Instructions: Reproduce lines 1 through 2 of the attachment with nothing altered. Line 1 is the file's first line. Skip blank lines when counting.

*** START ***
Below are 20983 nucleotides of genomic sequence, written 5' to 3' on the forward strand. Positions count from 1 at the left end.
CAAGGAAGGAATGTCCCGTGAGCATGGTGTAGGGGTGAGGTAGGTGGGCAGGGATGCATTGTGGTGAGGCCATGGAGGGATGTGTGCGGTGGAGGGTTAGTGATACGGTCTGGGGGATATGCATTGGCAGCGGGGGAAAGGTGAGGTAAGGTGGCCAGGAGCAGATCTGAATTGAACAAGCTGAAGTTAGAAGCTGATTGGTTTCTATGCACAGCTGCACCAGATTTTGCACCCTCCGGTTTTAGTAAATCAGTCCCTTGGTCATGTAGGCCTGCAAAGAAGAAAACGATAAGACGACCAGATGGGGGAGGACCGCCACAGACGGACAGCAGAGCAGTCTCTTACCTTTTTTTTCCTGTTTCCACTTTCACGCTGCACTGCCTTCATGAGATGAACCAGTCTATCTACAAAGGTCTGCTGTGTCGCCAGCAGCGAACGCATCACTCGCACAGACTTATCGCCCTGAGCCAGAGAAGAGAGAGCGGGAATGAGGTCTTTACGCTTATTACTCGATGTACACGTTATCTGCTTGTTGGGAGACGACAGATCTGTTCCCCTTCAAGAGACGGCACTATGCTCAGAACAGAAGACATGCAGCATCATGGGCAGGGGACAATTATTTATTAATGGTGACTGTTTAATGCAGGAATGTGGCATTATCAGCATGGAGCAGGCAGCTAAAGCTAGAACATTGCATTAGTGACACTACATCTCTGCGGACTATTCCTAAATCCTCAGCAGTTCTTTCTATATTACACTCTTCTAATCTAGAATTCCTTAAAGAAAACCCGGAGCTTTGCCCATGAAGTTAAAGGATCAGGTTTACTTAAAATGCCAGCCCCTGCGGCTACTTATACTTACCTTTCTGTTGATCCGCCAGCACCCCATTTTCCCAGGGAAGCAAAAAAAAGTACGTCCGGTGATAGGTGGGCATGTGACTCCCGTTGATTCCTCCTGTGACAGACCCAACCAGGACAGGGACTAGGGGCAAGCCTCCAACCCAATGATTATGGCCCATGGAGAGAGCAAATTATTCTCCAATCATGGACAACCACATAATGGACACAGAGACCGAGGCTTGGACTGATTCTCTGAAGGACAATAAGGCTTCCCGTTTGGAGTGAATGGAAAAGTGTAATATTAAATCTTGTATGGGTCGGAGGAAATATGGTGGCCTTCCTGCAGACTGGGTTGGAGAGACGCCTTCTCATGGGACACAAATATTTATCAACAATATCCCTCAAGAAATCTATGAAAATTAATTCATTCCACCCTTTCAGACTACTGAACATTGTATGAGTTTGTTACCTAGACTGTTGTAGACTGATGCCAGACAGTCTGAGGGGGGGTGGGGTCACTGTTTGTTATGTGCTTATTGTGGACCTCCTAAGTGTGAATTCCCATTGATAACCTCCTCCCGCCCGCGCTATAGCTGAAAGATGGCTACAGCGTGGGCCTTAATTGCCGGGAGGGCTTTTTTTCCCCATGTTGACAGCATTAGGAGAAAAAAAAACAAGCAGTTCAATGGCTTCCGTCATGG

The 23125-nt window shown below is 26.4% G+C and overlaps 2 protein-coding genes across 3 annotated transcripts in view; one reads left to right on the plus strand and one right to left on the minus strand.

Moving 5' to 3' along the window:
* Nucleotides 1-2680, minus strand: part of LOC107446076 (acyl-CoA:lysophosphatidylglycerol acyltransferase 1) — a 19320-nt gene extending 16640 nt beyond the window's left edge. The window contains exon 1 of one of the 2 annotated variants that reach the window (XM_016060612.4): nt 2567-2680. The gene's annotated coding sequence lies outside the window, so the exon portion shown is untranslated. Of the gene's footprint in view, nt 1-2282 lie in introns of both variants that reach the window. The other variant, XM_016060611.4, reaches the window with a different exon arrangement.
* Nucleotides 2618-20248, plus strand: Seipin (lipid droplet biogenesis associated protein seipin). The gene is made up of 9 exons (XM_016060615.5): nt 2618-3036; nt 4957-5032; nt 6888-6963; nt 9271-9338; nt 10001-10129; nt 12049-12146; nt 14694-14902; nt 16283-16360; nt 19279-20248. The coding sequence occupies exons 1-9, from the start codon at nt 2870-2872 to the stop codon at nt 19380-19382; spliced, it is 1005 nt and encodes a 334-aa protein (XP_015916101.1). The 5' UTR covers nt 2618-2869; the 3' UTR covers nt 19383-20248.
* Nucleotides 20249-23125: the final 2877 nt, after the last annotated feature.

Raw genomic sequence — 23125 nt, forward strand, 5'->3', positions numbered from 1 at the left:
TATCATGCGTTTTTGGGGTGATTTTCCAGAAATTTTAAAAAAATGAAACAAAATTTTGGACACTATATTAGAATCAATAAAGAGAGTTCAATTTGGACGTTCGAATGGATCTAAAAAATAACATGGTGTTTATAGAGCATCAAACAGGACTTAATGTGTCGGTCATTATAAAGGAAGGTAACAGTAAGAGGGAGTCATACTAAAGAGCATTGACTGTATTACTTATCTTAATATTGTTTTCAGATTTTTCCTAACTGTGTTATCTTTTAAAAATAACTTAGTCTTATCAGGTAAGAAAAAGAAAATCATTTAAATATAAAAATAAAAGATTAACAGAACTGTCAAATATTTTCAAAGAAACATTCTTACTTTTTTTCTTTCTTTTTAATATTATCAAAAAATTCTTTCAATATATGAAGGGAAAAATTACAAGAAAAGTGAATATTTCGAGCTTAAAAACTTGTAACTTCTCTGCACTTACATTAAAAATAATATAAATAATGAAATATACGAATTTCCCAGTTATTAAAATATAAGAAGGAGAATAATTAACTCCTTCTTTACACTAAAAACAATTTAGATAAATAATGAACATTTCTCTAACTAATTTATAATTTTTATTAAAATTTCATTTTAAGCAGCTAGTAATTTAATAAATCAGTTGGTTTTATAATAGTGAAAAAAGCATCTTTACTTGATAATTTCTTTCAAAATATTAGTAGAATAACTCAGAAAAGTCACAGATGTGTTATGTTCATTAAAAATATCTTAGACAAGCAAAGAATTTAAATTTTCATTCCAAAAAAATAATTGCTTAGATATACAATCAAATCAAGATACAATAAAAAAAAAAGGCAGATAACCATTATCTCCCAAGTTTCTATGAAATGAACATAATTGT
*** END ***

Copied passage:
Below are 20983 nucleotides of genomic sequence, written 5' to 3' on the forward strand. Positions count from 1 at the left end.
CAAGGAAGGAATGTCCCGTGAGCATGGTGTAGGGGTGAGGTAGGTGGGCAGGGATGCATTGTGGTGAGGCCATGGAGGGATGTGTGCGGTGGAGGGTTAGTGATACGGTCTGGGGGATATGCATTGGCAGCGGGGGAAAGGTGAGGTAAGGTGGCCAGGAGCAGATCTGAATTGAACAAGCTGAAGTTAGAAGCTGATTGGTTTCTATGCACAGCTGCACCAGATTTTGCACCCTCCGGTTTTAGTAAATCAGTCCCTTGGTCATGTAGGCCTGCAAAGAAGAAAACGATAAGACGACCAGATGGGGGAGGACCGCCACAGACGGACAGCAGAGCAGTCTCTTACCTTTTTTTTCCTGTTTCCACTTTCACGCTGCACTGCCTTCATGAGATGAACCAGTCTATCTACAAAGGTCTGCTGTGTCGCCAGCAGCGAACGCATCACTCGCACAGACTTATCGCCCTGAGCCAGAGAAGAGAGAGCGGGAATGAGGTCTTTACGCTTATTACTCGATGTACACGTTATCTGCTTGTTGGGAGACGACAGATCTGTTCCCCTTCAAGAGACGGCACTATGCTCAGAACAGAAGACATGCAGCATCATGGGCAGGGGACAATTATTTATTAATGGTGACTGTTTAATGCAGGAATGTGGCATTATCAGCATGGAGCAGGCAGCTAAAGCTAGAACATTGCATTAGTGACACTACATCTCTGCGGACTATTCCTAAATCCTCAGCAGTTCTTTCTATATTACACTCTTCTAATCTAGAATTCCTTAAAGAAAACCCGGAGCTTTGCCCATGAAGTTAAAGGATCAGGTTTACTTAAAATGCCAGCCCCTGCGGCTACTTATACTTACCTTTCTGTTGATCCGCCAGCACCCCATTTTCCCAGGGAAGCAAAAAAAAGTACGTCCGGTGATAGGTGGGCATGTGACTCCCGTTGATTCCTCCTGTGACAGACCCAACCAGGACAGGGACTAGGGGCAAGCCTCCAACCCAATGATTATGGCCCATGGAGAGAGCAAATTATTCTCCAATCATGGACAACCACATAATGGACACAGAGACCGAGGCTTGGACTGATTCTCTGAAGGACAATAAGGCTTCCCGTTTGGAGTGAATGGAAAAGTGTAATATTAAATCTTGTATGGGTCGGAGGAAATATGGTGGCCTTCCTGCAGACTGGGTTGGAGAGACGCCTTCTCATGGGACACAAATATTTATCAACAATATCCCTCAAGAAATCTATGAAAATTAATTCATTCCACCCTTTCAGACTACTGAACATTGTATGAGTTTGTTACCTAGACTGTTGTAGACTGATGCCAGACAGTCTGAGGGGGGGTGGGGTCACTGTTTGTTATGTGCTTATTGTGGACCTCCTAAGTGTGAATTCCCATTGATAACCTCCTCCCGCCCGCGCTATAGCTGAAAGATGGCTACAGCGTGGGCCTTAATTGCCGGGAGGGCTTTTTTTCCCCATGTTGACAGCATTAGGAGAAAAAAAAACAAGCAGTTCAATGGCTTCCGTCATGG